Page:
Creating an SSH connection using the SSHOperator - Amazon Managed Workflows for Apache Airflow

Creating an SSH connection using the SSHOperator

The following example describes how you can use the SSHOperator in a directed acyclic graph (DAG) to connect to a remote Amazon EC2 instance from your Amazon Managed Workflows for Apache Airflow environment. You can use a similar approach to connect to any remote instance with SSH access.

In the following example, you upload a SSH secret key (.pem) to your environment's dags directory on Amazon S3. Then, you install the necessary dependencies using requirements.txt and create a new Apache Airflow connection in the UI. Finally, you write a DAG that creates an SSH connection to the remote instance.


  • You can use the code example on this page with Apache Airflow v2 and above in Python 3.10.


To use the sample code on this page, you'll need the following:

  • An Amazon MWAA environment.

  • An SSH secret key. The code sample assumes you have an Amazon EC2 instance and a .pem in the same Region as your Amazon MWAA environment. If you don't have a key, see Create or import a key pair in the Amazon EC2 User Guide for Linux Instances.


  • No additional permissions are required to use the code example on this page.


Add the following parameter to requirements.txt to install the apache-airflow-providers-ssh package on the web server. Once your environment updates and Amazon MWAA successfully installs the dependency, you will see a new SSH connection type in the UI.

-c apache-airflow-providers-ssh

-c defines the constraints URL in requirements.txt. This ensures that Amazon MWAA installs the correct package version for your environemnt.

Copy your secret key to Amazon S3

Use the following AWS Command Line Interface command to copy your .pem key to your environment's dags directory in Amazon S3.

$ aws s3 cp your-secret-key.pem s3://your-bucket/dags/

Amazon MWAA copies the content in dags, including the .pem key, to the local /usr/local/airflow/dags/ directory, By doing this, Apache Airflow can access the key.

Create a new Apache Airflow connection

To create a new SSH connection using the Apache Airflow UI
  1. Open the Environments page on the Amazon MWAA console.

  2. From the list of environments, choose Open Airflow UI for your environment.

  3. On the Apache Airflow UI page, choose Admin from the top navigation bar to expand the dropdown list, then choose Connections.

  4. On the List Connections page, choose +, or Add a new record button to add a new connection.

  5. On the Add Connection page, add the following information:

    1. For Connection Id, enter ssh_new.

    2. For Connection Type, choose SSH from the dropdown list.


      If the SSH connection type is not available in the list, Amazon MWAA hasn't installed the required apache-airflow-providers-ssh package. Update your requirements.txt file to include this package, then try again.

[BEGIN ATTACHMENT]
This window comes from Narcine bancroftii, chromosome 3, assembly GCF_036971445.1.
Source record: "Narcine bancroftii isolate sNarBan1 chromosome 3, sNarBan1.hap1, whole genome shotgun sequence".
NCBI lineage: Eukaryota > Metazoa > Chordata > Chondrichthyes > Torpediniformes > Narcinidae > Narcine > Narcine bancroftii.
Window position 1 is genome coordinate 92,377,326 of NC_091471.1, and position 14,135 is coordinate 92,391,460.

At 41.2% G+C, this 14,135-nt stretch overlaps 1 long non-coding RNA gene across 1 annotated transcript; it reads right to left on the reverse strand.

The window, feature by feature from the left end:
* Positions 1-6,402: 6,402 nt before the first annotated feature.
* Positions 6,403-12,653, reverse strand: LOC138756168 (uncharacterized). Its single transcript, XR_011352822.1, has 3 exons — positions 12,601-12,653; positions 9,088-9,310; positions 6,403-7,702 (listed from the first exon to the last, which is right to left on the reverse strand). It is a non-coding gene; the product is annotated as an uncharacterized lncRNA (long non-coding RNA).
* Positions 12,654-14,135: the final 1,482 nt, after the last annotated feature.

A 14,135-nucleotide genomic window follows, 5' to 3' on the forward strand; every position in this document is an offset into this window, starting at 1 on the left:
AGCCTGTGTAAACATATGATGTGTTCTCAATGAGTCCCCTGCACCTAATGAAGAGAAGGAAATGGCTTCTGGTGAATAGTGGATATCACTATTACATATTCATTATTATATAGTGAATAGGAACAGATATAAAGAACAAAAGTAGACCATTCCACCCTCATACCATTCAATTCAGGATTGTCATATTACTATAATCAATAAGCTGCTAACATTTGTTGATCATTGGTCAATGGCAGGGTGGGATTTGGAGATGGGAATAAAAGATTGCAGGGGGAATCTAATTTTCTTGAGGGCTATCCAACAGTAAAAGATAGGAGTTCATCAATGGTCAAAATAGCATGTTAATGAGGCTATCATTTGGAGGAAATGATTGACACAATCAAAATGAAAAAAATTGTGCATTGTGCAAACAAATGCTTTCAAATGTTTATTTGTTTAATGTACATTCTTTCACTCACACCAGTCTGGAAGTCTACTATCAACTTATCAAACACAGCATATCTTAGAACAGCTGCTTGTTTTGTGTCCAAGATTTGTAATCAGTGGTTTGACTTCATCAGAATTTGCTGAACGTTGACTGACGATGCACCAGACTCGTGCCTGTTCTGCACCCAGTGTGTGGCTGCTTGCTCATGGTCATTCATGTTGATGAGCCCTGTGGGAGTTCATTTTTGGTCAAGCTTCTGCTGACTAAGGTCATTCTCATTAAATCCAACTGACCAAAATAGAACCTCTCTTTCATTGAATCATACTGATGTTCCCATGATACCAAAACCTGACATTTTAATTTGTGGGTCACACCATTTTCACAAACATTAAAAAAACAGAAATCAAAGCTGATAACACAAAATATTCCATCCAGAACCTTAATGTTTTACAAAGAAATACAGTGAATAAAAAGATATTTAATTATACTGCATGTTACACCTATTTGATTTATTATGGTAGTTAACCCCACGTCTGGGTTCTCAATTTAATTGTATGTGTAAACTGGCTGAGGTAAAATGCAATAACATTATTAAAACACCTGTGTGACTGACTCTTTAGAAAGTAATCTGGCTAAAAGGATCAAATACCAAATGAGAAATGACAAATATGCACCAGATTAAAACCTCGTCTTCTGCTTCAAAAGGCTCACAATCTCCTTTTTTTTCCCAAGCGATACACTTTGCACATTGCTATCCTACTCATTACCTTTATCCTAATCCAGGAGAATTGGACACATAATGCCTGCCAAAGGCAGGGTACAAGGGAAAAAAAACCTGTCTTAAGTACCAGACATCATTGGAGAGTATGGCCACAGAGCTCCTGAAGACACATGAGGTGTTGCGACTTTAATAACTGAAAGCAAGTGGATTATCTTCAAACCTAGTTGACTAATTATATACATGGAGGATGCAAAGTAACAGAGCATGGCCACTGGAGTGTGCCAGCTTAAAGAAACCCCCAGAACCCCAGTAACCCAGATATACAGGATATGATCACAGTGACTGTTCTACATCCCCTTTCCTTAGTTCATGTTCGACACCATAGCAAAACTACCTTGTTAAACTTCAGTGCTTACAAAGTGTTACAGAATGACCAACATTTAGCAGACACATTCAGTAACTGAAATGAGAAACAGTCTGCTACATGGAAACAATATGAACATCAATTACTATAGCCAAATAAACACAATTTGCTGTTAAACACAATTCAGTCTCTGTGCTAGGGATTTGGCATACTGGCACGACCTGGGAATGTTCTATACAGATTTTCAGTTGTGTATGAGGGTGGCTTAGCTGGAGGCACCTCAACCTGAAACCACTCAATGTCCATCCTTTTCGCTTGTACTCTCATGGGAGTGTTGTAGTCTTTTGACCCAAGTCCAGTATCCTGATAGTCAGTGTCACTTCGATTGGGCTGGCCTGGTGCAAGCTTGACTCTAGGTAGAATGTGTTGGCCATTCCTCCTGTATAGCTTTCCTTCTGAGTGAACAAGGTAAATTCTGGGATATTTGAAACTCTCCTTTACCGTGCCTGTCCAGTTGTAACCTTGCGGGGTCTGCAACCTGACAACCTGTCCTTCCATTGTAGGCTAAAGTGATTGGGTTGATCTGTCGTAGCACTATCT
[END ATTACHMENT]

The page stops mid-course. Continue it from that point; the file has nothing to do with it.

3. For Host, enter the IP address for the Amazon EC2 instance that you want to connect to. For example, 12.345.67.89.

    4. For Username, enter ec2-user if you are connecting to an Amazon EC2 instance. Your username might be different, depending on the type of remote instance you want Apache Airflow to connect to.

    5. For Extra, enter the following key-value pair in JSON format:

      { "key_file": "/usr/local/airflow/dags/your-secret-key.pem" }

      This key-value pair instructs Apache Airflow to look for the secret key in the local /dags directory.

Code sample

The following DAG uses the SSHOperator to connect to your target Amazon EC2 instance, then runs the hostname Linux command to print the name of the instnace. You can modify the DAG to run any command or script on the remote instance.

  1. Open a terminal, and navigate to the directory where your DAG code is stored. For example:

    cd dags
  2. Copy the contents of the following code sample and save locally as

    from airflow.decorators import dag from datetime import datetime from airflow.providers.ssh.operators.ssh import SSHOperator @dag( dag_id="ssh_operator_example", schedule_interval=None, start_date=datetime(2022, 1, 1), catchup=False, ) def ssh_dag(): task_1=SSHOperator( task_id="ssh_task", ssh_conn_id='ssh_new', command='hostname', ) my_ssh_dag = ssh_dag()
  3. Run the following AWS CLI command to copy the DAG to your environment's bucket, then trigger the DAG using the Apache Airflow UI.

    $ aws s3 cp s3://your-environment-bucket/dags/
  4. If successful, you'll see output similar to the following in the task logs for ssh_task in the ssh_operator_example DAG:

    [2022-01-01, 12:00:00 UTC] {{}} INFO - Using connection to: id: ssh_new. Host: 12.345.67.89, Port: None,
    Schema: , Login: ec2-user, Password: None, extra: {'key_file': '/usr/local/airflow/dags/your-secret-key.pem'}
    [2022-01-01, 12:00:00 UTC] {{}} WARNING - Remote Identification Change is not verified. This won't protect against Man-In-The-Middle attacks
    [2022-01-01, 12:00:00 UTC] {{}} WARNING - No Host Key Verification. This won't protect against Man-In-The-Middle attacks
    [2022-01-01, 12:00:00 UTC] {{}} INFO - Connected (version 2.0, client OpenSSH_7.4)
    [2022-01-01, 12:00:00 UTC] {{}} INFO - Authentication (publickey) successful!
    [2022-01-01, 12:00:00 UTC] {{}} INFO - Running command: hostname
    [2022-01-01, 12:00:00 UTC]{{}} INFO -
    [2022-01-01, 12:00:00 UTC] {{}} INFO - Marking task as SUCCESS. dag_id=ssh_operator_example, task_id=ssh_task, execution_date=20220712T200914, start_date=20220712T200915, end_date=20220712T200916